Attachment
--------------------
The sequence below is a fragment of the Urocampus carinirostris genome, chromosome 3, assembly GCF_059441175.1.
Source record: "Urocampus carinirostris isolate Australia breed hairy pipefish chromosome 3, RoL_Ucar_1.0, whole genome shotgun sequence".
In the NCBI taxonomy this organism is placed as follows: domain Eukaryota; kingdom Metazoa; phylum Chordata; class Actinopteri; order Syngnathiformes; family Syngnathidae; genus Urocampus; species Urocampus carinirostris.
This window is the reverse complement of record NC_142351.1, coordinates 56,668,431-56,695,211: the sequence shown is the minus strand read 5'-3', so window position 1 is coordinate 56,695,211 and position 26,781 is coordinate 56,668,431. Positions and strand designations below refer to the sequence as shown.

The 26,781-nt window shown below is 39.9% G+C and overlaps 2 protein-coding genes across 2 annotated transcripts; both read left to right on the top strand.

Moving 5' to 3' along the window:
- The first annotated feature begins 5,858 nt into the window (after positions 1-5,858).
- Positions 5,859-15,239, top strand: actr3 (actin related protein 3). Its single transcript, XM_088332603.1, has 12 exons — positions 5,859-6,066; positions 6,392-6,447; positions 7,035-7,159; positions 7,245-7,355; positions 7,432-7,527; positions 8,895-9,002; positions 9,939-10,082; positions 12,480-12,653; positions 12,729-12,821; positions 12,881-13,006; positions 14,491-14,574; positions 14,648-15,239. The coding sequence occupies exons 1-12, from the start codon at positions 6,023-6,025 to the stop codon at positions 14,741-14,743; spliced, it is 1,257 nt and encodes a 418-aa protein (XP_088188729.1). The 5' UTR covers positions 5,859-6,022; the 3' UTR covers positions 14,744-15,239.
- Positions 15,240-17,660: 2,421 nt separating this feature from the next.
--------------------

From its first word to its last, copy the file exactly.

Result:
The sequence below is a fragment of the Urocampus carinirostris genome, chromosome 3, assembly GCF_059441175.1.
Source record: "Urocampus carinirostris isolate Australia breed hairy pipefish chromosome 3, RoL_Ucar_1.0, whole genome shotgun sequence".
In the NCBI taxonomy this organism is placed as follows: domain Eukaryota; kingdom Metazoa; phylum Chordata; class Actinopteri; order Syngnathiformes; family Syngnathidae; genus Urocampus; species Urocampus carinirostris.
This window is the reverse complement of record NC_142351.1, coordinates 56,668,431-56,695,211: the sequence shown is the minus strand read 5'-3', so window position 1 is coordinate 56,695,211 and position 26,781 is coordinate 56,668,431. Positions and strand designations below refer to the sequence as shown.

The 26,781-nt window shown below is 39.9% G+C and overlaps 2 protein-coding genes across 2 annotated transcripts; both read left to right on the top strand.

Moving 5' to 3' along the window:
- The first annotated feature begins 5,858 nt into the window (after positions 1-5,858).
- Positions 5,859-15,239, top strand: actr3 (actin related protein 3). Its single transcript, XM_088332603.1, has 12 exons — positions 5,859-6,066; positions 6,392-6,447; positions 7,035-7,159; positions 7,245-7,355; positions 7,432-7,527; positions 8,895-9,002; positions 9,939-10,082; positions 12,480-12,653; positions 12,729-12,821; positions 12,881-13,006; positions 14,491-14,574; positions 14,648-15,239. The coding sequence occupies exons 1-12, from the start codon at positions 6,023-6,025 to the stop codon at positions 14,741-14,743; spliced, it is 1,257 nt and encodes a 418-aa protein (XP_088188729.1). The 5' UTR covers positions 5,859-6,022; the 3' UTR covers positions 14,744-15,239.
- Positions 15,240-17,660: 2,421 nt separating this feature from the next.